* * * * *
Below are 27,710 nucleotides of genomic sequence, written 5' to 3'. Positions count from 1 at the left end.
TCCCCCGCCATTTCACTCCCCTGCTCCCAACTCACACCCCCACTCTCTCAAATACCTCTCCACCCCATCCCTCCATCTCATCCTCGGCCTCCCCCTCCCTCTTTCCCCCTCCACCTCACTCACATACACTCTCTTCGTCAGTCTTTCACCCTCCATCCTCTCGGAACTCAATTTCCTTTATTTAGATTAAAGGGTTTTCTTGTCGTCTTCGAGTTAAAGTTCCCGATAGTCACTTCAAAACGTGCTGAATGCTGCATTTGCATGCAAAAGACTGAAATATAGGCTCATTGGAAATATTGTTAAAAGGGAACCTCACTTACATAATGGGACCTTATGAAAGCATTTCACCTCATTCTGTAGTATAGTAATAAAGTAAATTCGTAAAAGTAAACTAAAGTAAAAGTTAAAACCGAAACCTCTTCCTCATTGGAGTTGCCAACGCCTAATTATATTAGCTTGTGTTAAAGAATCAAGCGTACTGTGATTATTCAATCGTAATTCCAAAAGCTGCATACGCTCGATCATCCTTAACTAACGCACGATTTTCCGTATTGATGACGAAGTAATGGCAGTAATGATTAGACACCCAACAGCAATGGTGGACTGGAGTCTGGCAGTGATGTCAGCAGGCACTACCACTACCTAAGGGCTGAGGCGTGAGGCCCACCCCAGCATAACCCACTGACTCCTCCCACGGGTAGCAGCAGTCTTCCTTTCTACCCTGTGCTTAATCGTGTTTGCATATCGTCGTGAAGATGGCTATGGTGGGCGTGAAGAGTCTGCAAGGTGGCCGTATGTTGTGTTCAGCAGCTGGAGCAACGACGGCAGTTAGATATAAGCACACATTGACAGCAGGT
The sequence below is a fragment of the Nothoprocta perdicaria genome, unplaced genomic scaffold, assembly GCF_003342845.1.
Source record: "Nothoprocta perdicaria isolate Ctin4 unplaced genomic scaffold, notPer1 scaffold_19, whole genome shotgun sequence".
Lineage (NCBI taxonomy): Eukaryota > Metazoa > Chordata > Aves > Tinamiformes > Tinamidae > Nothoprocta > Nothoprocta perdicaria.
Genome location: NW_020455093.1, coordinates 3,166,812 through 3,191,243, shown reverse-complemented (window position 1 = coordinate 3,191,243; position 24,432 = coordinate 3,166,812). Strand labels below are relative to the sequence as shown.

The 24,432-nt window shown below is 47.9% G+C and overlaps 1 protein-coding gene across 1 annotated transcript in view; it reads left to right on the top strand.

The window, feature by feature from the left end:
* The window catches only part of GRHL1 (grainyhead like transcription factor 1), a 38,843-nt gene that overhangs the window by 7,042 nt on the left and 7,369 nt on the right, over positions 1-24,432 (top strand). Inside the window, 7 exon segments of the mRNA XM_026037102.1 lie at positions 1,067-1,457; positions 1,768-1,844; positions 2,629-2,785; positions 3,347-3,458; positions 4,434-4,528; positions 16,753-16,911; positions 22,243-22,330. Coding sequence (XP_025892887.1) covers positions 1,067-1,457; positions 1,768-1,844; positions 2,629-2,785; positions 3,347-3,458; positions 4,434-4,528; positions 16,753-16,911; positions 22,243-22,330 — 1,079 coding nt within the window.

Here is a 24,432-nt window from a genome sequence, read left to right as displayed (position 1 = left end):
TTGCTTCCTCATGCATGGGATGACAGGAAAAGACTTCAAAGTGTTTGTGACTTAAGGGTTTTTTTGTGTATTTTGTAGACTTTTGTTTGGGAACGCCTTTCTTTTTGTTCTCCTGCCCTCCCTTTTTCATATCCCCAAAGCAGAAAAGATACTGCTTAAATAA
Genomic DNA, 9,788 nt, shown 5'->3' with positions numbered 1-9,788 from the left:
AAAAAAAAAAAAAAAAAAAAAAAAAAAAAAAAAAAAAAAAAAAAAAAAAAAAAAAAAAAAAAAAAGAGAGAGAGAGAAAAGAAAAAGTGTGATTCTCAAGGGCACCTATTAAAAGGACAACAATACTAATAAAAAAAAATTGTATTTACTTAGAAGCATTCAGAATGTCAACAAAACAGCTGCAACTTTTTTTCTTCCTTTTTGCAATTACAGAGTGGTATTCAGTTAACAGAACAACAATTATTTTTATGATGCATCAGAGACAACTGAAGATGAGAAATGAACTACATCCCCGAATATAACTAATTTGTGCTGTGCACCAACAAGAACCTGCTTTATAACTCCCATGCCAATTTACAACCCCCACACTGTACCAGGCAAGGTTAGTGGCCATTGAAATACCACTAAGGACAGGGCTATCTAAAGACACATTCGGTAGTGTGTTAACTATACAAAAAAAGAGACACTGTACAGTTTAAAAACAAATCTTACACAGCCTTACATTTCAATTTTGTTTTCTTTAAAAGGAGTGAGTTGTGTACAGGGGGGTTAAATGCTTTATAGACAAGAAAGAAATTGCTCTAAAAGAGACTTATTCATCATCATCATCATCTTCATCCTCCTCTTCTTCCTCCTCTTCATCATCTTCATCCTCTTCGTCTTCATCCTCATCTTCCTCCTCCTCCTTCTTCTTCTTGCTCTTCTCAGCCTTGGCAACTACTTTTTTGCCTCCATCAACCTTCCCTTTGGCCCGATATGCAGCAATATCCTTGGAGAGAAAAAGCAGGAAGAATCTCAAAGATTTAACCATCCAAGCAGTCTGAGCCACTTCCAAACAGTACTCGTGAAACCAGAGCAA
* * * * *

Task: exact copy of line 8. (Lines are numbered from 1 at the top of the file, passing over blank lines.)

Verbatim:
The window, feature by feature from the left end: